Crop Circles: Quest for Truth
2002, NR, 120 min. Directed by William Gazecki.
REVIEWED By Marc Savlov, Fri., Sept. 6, 2002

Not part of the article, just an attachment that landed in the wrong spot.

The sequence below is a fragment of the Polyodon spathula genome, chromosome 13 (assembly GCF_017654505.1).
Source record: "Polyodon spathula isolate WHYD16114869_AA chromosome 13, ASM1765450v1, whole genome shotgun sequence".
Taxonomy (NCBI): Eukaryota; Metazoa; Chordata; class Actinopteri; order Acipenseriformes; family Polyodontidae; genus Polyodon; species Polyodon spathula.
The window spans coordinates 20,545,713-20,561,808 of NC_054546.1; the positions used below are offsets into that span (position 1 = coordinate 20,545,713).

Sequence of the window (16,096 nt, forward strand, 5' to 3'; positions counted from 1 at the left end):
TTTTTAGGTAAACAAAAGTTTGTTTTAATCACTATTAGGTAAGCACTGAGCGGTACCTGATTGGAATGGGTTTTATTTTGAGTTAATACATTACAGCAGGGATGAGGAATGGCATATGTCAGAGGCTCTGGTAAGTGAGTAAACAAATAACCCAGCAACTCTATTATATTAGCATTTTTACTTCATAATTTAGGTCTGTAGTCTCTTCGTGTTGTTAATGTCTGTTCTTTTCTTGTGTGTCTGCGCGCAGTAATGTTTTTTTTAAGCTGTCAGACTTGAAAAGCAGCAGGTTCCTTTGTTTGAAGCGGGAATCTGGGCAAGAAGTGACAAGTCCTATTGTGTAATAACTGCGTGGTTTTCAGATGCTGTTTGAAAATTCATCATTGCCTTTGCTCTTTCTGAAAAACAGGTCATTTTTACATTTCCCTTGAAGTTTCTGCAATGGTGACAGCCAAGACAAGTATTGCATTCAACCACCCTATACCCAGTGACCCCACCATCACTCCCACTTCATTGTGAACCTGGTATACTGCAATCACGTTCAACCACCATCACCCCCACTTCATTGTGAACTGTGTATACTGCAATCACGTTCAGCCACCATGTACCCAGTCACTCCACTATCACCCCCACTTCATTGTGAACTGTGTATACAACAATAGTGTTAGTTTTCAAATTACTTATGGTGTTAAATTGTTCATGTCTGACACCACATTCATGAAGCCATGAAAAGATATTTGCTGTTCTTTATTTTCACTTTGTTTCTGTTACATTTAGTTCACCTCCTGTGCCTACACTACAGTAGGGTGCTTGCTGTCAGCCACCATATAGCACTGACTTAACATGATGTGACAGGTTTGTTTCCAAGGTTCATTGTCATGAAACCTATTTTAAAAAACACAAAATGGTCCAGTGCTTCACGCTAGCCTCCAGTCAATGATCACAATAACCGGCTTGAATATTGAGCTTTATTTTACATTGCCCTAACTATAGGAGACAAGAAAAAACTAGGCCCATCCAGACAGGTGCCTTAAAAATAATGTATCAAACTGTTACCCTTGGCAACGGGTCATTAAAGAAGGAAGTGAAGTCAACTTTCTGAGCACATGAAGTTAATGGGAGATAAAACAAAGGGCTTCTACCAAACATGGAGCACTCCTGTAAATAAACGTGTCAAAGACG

Timed to coincide with the similarly themed M. Night Shyamalan film Signs, this exhaustive (and exhausting) look at the peculiarly British phenomenon of crop circles -- those tamped-down geometric patterns that make seemingly random appearances in Midlands farmers' fields every year or so -- offers a wealth of information cloaked in the guise of scientific research. The fact that the dubious nature of many of the circles was revealed several years back by a number of self-proclaimed “hoaxers,” both here in the U.S. and in the U.K., is virtually ignored by Gazecki's documentary, thereby creating a certain skepticism regarding his research. (In 1999, the BBC held its own pseudo-scientific investigation, the centerpiece of which was a young kid tramping through a field with a flat board attached to his feet who managed to come up with some nifty faux-circles of his own. So much for alien intervention.) Gazecki, who scored an Oscar nomination for his documentary Waco: The Rules of Engagement in 1997, clearly knows his stuff when it comes to ley-lines, ancient Celtic peoples, and the various and sundry oddball personages that make up the backbone of crop-circle researchers, but for all its breathless excitement and earnest believers, Crop Circles comes off as less a “quest for truth” than an extended example of preaching to the converted. Shockingly, there are no rebuttals or opposing viewpoints on display, which renders the whole film about as valid and honest as those obscure JFK assassination videos that pop up on the Internet from time to time. That a two-hour film could cover every single aspect of the crop-circle phenomenon except the fact that the whole thing -- or even a substantial part of it -- might well be an elaborate hoax, is nearly as mind-boggling as the pesky circles themselves. Instead, Gazecki conducts interviews with select members of the pseudo-scientific inner circle, including pilots who fly over the circles to snap aerial photos, authors on the subject (like Lucy Pringle, who speaks of the sudden appearance of interconnecting shafts appearing between various circles by saying “The sheer wonder and magic and excitement was almost too much to bear.”), and the odd biophysicist like University of Michigan's William Levengood, who's the researchers' go-to guy when it comes to genuine analytic testing of battered wheat shafts. This isn't to say that the film or its subject are uninteresting or unworthy of further study -- they are. But this one-sided and heavy-handed exploration feels like pure bunk, which only serves to undermine the case for real study of the phenomenon. It's deadly serious, to boot, although it's difficult to know how to take things when so many people use the word “magic” to describe the circles, even as they hunker down in a boggy field with tape measures and magnetometers at the ready. Complex in their design and by all accounts geometrically precise, these gigantic, football field-sized circles of ruined farmland are bizarrely captivating; it's a shame, then, that the subjects of Gazecki's film come off as so many quasi-mystical loonies.